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‘Pride’ Reviews: ‘A Crowd-Pleaser That Actually Pleases’

'Pride' Reviews: 'A Crowd-Pleaser That Actually Pleases'

It’s common for films to turn major social issues and movements into middle-of-the-road triumph-over-adversity movies, often irritatingly so. But sometimes those films are so infectious and so heartwarming that they’re damn near impossible to resist. Such is the case with “Pride,” Matthew Warchus’ film an alliance between miners and the British LGBT community during the 1984 miners’ strike against Margaret Thatcher.

“Pride” downplays the fact that the strike eventually failed, yet few seem to mind the happy face it puts on history. The film is less about the event itself and more about a bridge between the gay and straight worlds during a not-so-gay-friendly era, and how that opened up possibilities in the future. Add in a good dose of British culture clash humor and winning performances from both the miners’ side (Bill Nighy, Imelda Staunton) and the LGBT group (Dominic West, Ben Schnetzer), and you’ve got a “The Full Monty”-style crowd-pleaser capable of melting the staunchest cynic’s heart.

“Pride” hits theaters September 26.

Dave Calhoun, Time Out London

That’s not to say “Pride” is especially daring; but for a defiantly mainstream film, it’s free of coyness or embarrassment and unashamed of shouting about the powers of solidarity, friendship and empathy. It’s a joyous film, full of love and warmth but unafraid to admit that with sticking out your neck comes struggle and sorrow. Truly lovely. Read more.

Robbie Collin, The Telegraph

The cast is so well picked, it’s not chemistry they have so much as alchemy, and each actor seems to bring out the best in the other. Bill Nighy has been playing Bill Nighy for so long that some of us had forgotten he could play other people too, but he’s excellent here; a kindly foil for Staunton’s bustling, can-do busybody. Read more.

Mike D’Angelo, The Dissolve

Most of the time, however, the film’s culture-clash comedy isn’t nearly so broad. Instead, it’s simply energetic, like a puppy eager to clamber up your chest and lick your face. Good luck pushing that puppy away, and good luck refusing to smile at the rollicking good humor Warchus inspires from his cast, made up almost entirely of fresh-faced youngsters (West plays the oldest LGSM member, based on the second Brit ever diagnosed as HIV-positive) and award-winning elders (with Nighy a gentle standout as the mining community’s resident poet, who harbors an obvious but nonetheless affecting secret)…No matter how much this story has been streamlined for accessibility’s sake, its import remains potent. In spite of numerous missteps, “Pride” gets that across. Read more.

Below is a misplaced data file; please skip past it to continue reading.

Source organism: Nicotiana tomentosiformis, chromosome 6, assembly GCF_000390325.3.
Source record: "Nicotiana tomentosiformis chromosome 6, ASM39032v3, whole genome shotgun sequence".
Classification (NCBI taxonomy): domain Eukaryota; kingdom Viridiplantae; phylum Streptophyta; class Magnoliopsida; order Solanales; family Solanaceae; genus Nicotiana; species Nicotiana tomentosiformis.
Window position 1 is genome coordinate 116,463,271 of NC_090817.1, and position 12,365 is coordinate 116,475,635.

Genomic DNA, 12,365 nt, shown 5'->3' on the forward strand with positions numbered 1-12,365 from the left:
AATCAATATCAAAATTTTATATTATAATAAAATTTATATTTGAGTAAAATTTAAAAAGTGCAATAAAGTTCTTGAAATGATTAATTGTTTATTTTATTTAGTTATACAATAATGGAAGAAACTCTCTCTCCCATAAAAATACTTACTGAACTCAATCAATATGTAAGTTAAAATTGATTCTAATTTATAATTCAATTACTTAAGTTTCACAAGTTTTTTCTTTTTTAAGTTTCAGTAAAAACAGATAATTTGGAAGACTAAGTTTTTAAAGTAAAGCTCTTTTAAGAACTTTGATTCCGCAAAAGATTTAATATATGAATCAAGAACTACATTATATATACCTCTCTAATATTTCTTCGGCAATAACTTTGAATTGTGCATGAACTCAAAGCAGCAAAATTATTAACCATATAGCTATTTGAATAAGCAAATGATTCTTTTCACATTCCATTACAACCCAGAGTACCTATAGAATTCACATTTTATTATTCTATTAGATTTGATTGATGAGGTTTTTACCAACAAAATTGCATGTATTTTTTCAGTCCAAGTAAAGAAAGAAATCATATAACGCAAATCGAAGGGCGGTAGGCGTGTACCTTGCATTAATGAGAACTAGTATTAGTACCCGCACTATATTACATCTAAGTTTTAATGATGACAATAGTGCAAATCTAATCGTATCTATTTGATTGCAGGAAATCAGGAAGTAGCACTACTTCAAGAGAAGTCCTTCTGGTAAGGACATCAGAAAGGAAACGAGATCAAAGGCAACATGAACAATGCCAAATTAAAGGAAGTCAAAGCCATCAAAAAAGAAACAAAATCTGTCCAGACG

David Denby, The New Yorker

Warchus has directed many successful theatrical productions, including musicals, and in this, his first movie in more than a decade, he appears to have an instinctive grasp of film tempo and mood. He moves quickly through crowd scenes and the procedural tasks that the groups perform to build their movement, and then slows down for the personal encounters, many of which are both heart-wrenching and funny. “Pride” has an easy flow and a generous appreciation of vivid temperament and talent of any kind. If you can do something helpful, you’re O.K.—that’s one meaning of solidarity. The actual merger of the two groups, one guesses, was less jaunty than what’s onscreen, but the filmmakers must have thought that this moment, when all hopes were raised, should have the jubilance of a celebratory fable. Read more.

A.A. Dowd, The A.V. Club

That much becomes clear by the end, when the movie plays up the positive outcomes of the alliance—including the addition of LGBT equality to the Labour Party’s platform—rather than focus on the strike’s failure. Then again, doing the latter would deflect the positive vibes the filmmakers put out, especially during a genuinely rousing final march set to Welsh protest music. Manipulative but big-hearted, “Pride” is an ode to activism as a social equalizer, and a gushy illustration of the belief that hearts and minds can be changed, and that it’s impossible to truly battle oppression without opposing all forms of oppression. Why resist? Read more.

Mark Kermode, The Guardian

Holding it all together is a strong thread of “Full Monty humour, Beresford taking a leaf out of Simon Beaufoy’s book and giving all the best lines to the working-class women whose indomitable spirit equals and outdoes that of their embattled menfolk. Imelda Staunton is magnificent as Hefina, making the most of her heavily trailed declaration that “We’re just off to Swansea now for a massive les-off!” and leading her drunken cohort through the gay bars of London with game aplomb. Nor does Warchus shy away from the sex which so often dare not speak its name in mainstream movies – what snogging there is knows no gender boundaries, and a sprinkling of dildos and unzipped centrefolds (“God, that takes me back!”) ensures that this pays more than coy lip-service to its equal-ops mantra. It’s significant, too, that Joe’s first kiss coincides with the climax of a rousing speech about solidarity, ensuring that the personal and political go hand-in-hand throughout. Read more.

Oliver Lyttelton, The Playlist

There are places in which the film could risk becoming overly sentimental, but if there is sentiment there, Warchus really earns it. In part, it’s because he’s honest about pairing victories with defeats, and not sugarcoating the real events (there’s no glossing over that the miners didn’t win the strike, for instance). But also it’s that the film has more in common with Ken Loach than, say, “The Full Monty.” Read more.

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